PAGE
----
Dispositions for Special Educators: Cultivating High-Quality Traits for Working with Students with Special Needs
The quality of education our students with disabilities receive depends significantly upon the quality of our teachers. However, classrooms are not always conducive for learning. The key question is: “Are the adults [in school] interacting in a way that creates a climate where children feel comfortable, safe, and protected, where they can identify with and attach to adults” (Comer, 1988, p. 9)? Teachers need to cultivate appropriate dispositions for working with students with special needs in terms of temperament, interpersonal and intrapersonal skills, sensitivity, compassion, caring attitude, mental preparedness, frame of mind, values, beliefs, easiness, anxiety, composure, to say the least. We have systematically identified three domains of developmental profiles that can be summed up as caring attributes of teachers: (a) Dispositions of Empathetic Teachers (b) Dispositions for Working with Students with Special Needs; and (c) Dispositions in Interpersonal and Intrapersonal Competence. The central idea here is to challenge educators to start reconceptualizing their own dispositions and become more cognizant of the effects negative dispositions can have on students. It is hoped that novice as well as veteran teachers will utilize these developmental profiles to reflect on how to create a classroom that is caring, fair, and conducive for all students, with and without disabilities.
||Dispositions, Characteristics, Special Education, Disability, Teacher Quality, Student Outcome, Caring, Learning Environment, Teacher Training
The International Journal of Learning, Volume 16, Issue 1, pp.75-90.
Article: Print (Spiral Bound).
Article: Electronic (PDF File; 1.213MB).
Associate Professor, Education, Human Development & Social Sciences, Penn State Altoona, PA, USA
Dr. Barbara Hong is an Associate Professor of Education at Penn State Altoona. She obtained her Ph.D. from Columbia University in New York City after receiving three Masters from the same institutions. Her areas of research include teacher quality, special education, ethics of caring, self-empowerment, and educational leadership. Dr. Hong has been working with students for over 20 years, particularly students with special needs. She has been a national and international speaker and consultant throughout her career. She has worked with schools in Singapore, Malaysia, the Philippines, New York, Texas, and now Pennsylvania. Dr. Hong is a certified special educator and school administrator.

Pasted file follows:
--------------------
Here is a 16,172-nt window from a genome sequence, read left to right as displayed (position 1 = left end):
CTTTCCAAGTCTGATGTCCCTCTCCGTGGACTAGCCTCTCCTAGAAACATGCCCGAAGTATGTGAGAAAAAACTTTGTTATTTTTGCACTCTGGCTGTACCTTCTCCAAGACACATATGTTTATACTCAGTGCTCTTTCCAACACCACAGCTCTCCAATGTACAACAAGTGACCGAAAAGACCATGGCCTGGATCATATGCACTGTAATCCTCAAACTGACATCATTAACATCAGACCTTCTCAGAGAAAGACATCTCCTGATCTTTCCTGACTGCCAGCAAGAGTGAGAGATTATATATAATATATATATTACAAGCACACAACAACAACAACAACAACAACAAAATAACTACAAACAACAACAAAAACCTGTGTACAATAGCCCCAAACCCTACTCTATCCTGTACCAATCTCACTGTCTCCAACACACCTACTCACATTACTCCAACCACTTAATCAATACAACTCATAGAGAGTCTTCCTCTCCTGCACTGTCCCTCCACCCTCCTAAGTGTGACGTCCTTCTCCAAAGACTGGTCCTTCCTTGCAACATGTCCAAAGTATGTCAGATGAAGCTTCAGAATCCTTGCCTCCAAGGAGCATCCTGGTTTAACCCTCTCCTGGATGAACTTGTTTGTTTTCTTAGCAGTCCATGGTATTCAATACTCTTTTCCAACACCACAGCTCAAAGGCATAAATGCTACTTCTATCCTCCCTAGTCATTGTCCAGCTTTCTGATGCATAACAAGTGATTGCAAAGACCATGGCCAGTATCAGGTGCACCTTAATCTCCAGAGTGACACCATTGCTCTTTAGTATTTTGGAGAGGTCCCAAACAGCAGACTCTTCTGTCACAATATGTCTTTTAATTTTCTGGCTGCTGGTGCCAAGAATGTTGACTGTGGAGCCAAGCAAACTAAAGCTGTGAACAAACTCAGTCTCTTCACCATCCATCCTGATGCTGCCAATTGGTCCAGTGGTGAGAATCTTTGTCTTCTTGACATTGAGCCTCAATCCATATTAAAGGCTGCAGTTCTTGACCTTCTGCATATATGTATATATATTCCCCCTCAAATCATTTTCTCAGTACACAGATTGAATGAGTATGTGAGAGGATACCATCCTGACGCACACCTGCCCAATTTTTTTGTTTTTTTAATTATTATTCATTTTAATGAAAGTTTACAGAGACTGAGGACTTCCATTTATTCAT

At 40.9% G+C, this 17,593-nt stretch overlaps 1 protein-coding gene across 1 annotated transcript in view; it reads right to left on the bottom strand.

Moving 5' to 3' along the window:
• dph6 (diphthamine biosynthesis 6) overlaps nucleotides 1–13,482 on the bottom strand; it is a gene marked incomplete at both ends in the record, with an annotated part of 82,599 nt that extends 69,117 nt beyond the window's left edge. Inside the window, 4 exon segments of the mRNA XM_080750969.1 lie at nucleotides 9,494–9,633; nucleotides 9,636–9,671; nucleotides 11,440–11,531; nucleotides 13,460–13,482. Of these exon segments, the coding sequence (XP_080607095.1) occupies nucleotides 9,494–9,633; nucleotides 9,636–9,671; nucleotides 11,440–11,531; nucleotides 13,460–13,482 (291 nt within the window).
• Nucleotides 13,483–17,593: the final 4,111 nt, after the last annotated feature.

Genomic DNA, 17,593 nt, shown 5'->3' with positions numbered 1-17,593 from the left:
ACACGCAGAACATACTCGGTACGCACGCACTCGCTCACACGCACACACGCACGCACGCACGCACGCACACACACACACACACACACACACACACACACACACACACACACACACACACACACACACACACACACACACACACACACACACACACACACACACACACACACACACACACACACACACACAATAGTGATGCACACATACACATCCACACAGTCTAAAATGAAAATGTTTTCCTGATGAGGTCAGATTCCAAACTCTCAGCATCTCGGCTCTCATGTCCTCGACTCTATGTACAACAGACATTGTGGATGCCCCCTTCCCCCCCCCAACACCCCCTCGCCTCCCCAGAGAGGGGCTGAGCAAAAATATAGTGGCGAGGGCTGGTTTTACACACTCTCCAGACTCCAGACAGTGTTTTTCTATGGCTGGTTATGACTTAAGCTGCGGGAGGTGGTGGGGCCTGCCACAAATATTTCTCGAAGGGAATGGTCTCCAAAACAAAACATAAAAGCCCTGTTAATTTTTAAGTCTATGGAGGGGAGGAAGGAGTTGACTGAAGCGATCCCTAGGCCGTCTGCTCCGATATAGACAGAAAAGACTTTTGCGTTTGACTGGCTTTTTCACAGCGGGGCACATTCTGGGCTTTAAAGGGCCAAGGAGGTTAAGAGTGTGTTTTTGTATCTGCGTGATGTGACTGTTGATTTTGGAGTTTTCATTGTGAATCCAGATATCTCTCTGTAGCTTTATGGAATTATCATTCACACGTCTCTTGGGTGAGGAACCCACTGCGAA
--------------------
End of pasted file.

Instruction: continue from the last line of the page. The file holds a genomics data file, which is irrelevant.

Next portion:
Associate Professor, College of Arts & Science and Education, Texas A&M University-Texarkana, Texarkana, Texas, USA
Dr. Ivy started in ‘special’ education back in the early ‘70s in Texas and realized early on that if he were to impact others in a major way it would have to be through supervision of ‘general’ educators; he would need to represent everyone on campus (and eventually stand for the rights of all stakeholders in the entire school district). He finished a doctorate in supervision and educational administration from the University of Houston in 1976 and subsequently has served as Campus Principal in six districts and has experience as District Superintendent in thee independent school systems. Fred has also taught at the university level off-and-on for over 25 years full-time faculty in Special Education, School Leadership, and a combination of both in the following states in America: Georgia, Louisiana, Texas, and began his administrative career in the State of New Mexico.
[His interests in restoring vintage sports cars, an old farm house, and periodic camping, keep him grounded in the ‘grime of life’....]
Assistant Professor of Educational Administration, Department of Educational Leadership and Foundation, University of Texas at El Paso, El Paso, Texas, USA
Don Schulte is currently an assistant professor in the Department of Leadership and Foundations at The University of Texas at El Paso. Before assuming his current position, he served as an associate professor and director of the Educational Administration Program at Texas A&M International University in Laredo, Texas. Prior to his work in higher education, Dr. Schulte spent about 27 years in public education and held many different positions, including teacher, assistant principal, principal, curriculum director, assistant to the superintendent (government relations), assistant superintendent for instruction and superintendent. During his tenure as superintendent, Schulte’s district was academically recognized for its high student performance by the State of Texas. He received the Outstanding Dissertation Award for the social and behavioral sciences from the University of Texas El Paso Graduate School in 2001 and the 1991 Gold Nugget Award, which recognizes the accomplishments of UTEP alumni.
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